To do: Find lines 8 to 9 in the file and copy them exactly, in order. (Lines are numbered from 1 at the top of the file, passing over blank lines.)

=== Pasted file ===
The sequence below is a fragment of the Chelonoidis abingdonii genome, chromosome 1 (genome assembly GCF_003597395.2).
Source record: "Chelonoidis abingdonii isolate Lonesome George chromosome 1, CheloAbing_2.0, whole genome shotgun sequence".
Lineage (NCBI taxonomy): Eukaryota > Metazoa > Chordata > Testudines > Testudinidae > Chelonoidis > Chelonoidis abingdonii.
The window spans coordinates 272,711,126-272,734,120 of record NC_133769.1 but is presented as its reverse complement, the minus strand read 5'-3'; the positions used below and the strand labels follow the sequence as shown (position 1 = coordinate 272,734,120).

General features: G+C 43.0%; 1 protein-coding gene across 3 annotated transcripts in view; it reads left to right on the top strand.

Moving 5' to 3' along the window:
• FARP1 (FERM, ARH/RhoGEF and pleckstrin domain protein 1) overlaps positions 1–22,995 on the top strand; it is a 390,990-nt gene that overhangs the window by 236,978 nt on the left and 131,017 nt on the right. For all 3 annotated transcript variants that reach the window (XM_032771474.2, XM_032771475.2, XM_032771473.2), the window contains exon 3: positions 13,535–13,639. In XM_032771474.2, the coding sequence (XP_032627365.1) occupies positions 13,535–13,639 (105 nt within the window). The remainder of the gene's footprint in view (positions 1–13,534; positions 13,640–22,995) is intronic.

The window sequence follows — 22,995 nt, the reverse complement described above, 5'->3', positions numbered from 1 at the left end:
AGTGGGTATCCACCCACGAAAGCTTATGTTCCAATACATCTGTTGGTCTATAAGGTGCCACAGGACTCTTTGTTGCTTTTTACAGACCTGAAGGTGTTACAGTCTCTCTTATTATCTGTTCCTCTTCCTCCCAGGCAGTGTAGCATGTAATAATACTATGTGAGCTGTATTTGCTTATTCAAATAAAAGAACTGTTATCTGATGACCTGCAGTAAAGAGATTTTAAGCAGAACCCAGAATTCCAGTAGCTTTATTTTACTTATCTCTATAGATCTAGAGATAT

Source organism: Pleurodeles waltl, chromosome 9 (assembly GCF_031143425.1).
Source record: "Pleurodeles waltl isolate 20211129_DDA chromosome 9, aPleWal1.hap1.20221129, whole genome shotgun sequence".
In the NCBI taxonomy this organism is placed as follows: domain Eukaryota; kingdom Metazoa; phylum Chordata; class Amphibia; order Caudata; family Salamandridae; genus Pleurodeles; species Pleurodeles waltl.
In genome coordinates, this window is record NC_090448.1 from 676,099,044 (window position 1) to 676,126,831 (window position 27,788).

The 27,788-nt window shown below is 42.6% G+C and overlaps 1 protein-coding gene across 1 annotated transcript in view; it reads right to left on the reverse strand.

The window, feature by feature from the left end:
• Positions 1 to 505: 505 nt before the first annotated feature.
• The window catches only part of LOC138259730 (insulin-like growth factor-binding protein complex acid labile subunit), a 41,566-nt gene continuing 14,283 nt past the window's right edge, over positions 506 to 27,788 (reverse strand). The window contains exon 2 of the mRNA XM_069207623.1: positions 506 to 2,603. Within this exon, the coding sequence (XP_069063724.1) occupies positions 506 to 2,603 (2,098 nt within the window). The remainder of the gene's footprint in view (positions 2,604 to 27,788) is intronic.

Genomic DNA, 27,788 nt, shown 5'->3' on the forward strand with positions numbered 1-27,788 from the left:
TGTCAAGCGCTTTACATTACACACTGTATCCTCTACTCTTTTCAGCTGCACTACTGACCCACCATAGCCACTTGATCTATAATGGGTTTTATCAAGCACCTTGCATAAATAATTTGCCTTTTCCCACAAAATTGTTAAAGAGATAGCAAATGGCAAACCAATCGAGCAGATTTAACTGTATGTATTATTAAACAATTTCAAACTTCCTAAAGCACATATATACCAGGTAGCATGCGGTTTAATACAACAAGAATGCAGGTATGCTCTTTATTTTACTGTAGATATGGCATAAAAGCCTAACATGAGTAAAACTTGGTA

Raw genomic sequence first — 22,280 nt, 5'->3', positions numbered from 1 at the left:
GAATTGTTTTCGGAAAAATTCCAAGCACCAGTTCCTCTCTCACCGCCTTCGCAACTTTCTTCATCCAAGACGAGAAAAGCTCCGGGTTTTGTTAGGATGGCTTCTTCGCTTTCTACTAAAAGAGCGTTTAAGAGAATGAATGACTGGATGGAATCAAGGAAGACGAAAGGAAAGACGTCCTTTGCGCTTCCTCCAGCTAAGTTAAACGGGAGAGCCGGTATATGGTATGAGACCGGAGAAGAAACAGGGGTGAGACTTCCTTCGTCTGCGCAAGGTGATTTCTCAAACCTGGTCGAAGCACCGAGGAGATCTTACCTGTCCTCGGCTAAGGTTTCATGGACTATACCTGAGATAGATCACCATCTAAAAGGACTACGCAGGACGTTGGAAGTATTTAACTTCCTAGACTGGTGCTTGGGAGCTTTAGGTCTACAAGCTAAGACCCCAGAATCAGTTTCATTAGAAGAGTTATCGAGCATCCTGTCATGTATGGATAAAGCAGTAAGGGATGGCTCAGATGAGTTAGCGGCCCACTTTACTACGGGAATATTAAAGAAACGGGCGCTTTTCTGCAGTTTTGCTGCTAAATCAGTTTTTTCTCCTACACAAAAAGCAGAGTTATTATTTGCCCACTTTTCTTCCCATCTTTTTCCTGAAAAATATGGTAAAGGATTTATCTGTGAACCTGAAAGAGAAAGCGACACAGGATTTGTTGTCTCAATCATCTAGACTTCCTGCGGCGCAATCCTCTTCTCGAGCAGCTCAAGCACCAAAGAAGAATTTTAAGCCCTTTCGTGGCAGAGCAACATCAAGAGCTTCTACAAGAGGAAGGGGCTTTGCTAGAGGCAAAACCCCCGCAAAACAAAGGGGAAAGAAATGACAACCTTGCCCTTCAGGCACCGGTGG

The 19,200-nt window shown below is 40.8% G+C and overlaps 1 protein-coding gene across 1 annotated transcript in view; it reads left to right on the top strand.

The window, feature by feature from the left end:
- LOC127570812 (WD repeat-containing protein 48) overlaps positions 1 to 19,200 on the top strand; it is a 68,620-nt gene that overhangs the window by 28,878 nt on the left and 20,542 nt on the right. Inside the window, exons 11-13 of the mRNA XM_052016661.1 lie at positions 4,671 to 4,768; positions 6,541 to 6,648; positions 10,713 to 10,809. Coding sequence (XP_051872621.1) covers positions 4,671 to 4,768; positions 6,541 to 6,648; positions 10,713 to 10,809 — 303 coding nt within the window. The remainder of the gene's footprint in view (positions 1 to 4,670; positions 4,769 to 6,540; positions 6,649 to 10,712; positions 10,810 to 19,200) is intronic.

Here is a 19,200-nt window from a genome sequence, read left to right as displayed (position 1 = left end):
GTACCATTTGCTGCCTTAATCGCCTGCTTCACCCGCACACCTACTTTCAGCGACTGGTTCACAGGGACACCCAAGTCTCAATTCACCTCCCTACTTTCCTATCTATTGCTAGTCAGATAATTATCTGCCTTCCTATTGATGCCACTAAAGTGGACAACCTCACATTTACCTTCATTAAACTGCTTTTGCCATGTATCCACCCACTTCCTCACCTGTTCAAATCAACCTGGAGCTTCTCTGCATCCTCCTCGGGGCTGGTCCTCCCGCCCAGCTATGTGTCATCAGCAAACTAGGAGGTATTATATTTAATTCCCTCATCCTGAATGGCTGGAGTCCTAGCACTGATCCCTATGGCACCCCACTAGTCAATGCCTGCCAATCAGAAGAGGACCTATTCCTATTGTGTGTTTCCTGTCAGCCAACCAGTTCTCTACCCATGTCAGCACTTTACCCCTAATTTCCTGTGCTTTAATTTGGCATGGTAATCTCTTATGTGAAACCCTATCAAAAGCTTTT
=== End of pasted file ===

The window sequence follows — 22,995 nt, the reverse complement described above, 5'->3', positions numbered from 1 at the left end:
AGTGGGTATCCACCCACGAAAGCTTATGTTCCAATACATCTGTTGGTCTATAAGGTGCCACAGGACTCTTTGTTGCTTTTTACAGACCTGAAGGTGTTACAGTCTCTCTTATTATCTGTTCCTCTTCCTCCCAGGCAGTGTAGCATGTAATAATACTATGTGAGCTGTATTTGCTTATTCAAATAAAAGAACTGTTATCTGATGACCTGCAGTAAAGAGATTTTAAGCAGAACCCAGAATTCCAGTAGCTTTATTTTACTTATCTCTATAGATCTAGAGATAT